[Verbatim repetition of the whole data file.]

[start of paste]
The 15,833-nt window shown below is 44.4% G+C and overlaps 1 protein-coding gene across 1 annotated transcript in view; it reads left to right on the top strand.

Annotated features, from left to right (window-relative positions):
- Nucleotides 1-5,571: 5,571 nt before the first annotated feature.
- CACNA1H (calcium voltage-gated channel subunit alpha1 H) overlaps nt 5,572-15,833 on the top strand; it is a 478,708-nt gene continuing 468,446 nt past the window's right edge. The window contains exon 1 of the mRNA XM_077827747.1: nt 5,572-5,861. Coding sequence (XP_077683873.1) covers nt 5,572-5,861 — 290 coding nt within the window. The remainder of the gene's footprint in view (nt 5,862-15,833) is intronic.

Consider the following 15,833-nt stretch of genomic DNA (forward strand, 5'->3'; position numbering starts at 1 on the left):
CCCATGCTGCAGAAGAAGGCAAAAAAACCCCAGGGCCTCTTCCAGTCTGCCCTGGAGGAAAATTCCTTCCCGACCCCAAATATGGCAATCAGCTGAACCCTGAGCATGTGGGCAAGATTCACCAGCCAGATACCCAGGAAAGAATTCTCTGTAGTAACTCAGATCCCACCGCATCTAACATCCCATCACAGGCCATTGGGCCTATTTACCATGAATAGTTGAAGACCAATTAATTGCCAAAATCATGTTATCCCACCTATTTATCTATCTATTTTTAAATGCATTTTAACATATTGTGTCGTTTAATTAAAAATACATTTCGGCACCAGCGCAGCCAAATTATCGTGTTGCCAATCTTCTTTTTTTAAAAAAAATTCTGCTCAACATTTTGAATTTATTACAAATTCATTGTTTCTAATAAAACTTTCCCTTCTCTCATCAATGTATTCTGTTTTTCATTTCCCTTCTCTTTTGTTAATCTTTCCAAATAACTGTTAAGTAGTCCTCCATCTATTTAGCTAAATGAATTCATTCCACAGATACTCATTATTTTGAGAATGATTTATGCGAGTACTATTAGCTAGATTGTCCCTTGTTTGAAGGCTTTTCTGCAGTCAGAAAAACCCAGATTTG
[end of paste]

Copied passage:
The 15,833-nt window shown below is 44.4% G+C and overlaps 1 protein-coding gene across 1 annotated transcript in view; it reads left to right on the top strand.

Annotated features, from left to right (window-relative positions):
- Nucleotides 1-5,571: 5,571 nt before the first annotated feature.
- CACNA1H (calcium voltage-gated channel subunit alpha1 H) overlaps nt 5,572-15,833 on the top strand; it is a 478,708-nt gene continuing 468,446 nt past the window's right edge. The window contains exon 1 of the mRNA XM_077827747.1: nt 5,572-5,861. Coding sequence (XP_077683873.1) covers nt 5,572-5,861 — 290 coding nt within the window. The remainder of the gene's footprint in view (nt 5,862-15,833) is intronic.

Consider the following 15,833-nt stretch of genomic DNA (forward strand, 5'->3'; position numbering starts at 1 on the left):
CCCATGCTGCAGAAGAAGGCAAAAAAACCCCAGGGCCTCTTCCAGTCTGCCCTGGAGGAAAATTCCTTCCCGACCCCAAATATGGCAATCAGCTGAACCCTGAGCATGTGGGCAAGATTCACCAGCCAGATACCCAGGAAAGAATTCTCTGTAGTAACTCAGATCCCACCGCATCTAACATCCCATCACAGGCCATTGGGCCTATTTACCATGAATAGTTGAAGACCAATTAATTGCCAAAATCATGTTATCCCACCTATTTATCTATCTATTTTTAAATGCATTTTAACATATTGTGTCGTTTAATTAAAAATACATTTCGGCACCAGCGCAGCCAAATTATCGTGTTGCCAATCTTCTTTTTTTAAAAAAAATTCTGCTCAACATTTTGAATTTATTACAAATTCATTGTTTCTAATAAAACTTTCCCTTCTCTCATCAATGTATTCTGTTTTTCATTTCCCTTCTCTTTTGTTAATCTTTCCAAATAACTGTTAAGTAGTCCTCCATCTATTTAGCTAAATGAATTCATTCCACAGATACTCATTATTTTGAGAATGATTTATGCGAGTACTATTAGCTAGATTGTCCCTTGTTTGAAGGCTTTTCTGCAGTCAGAAAAACCCAGATTTG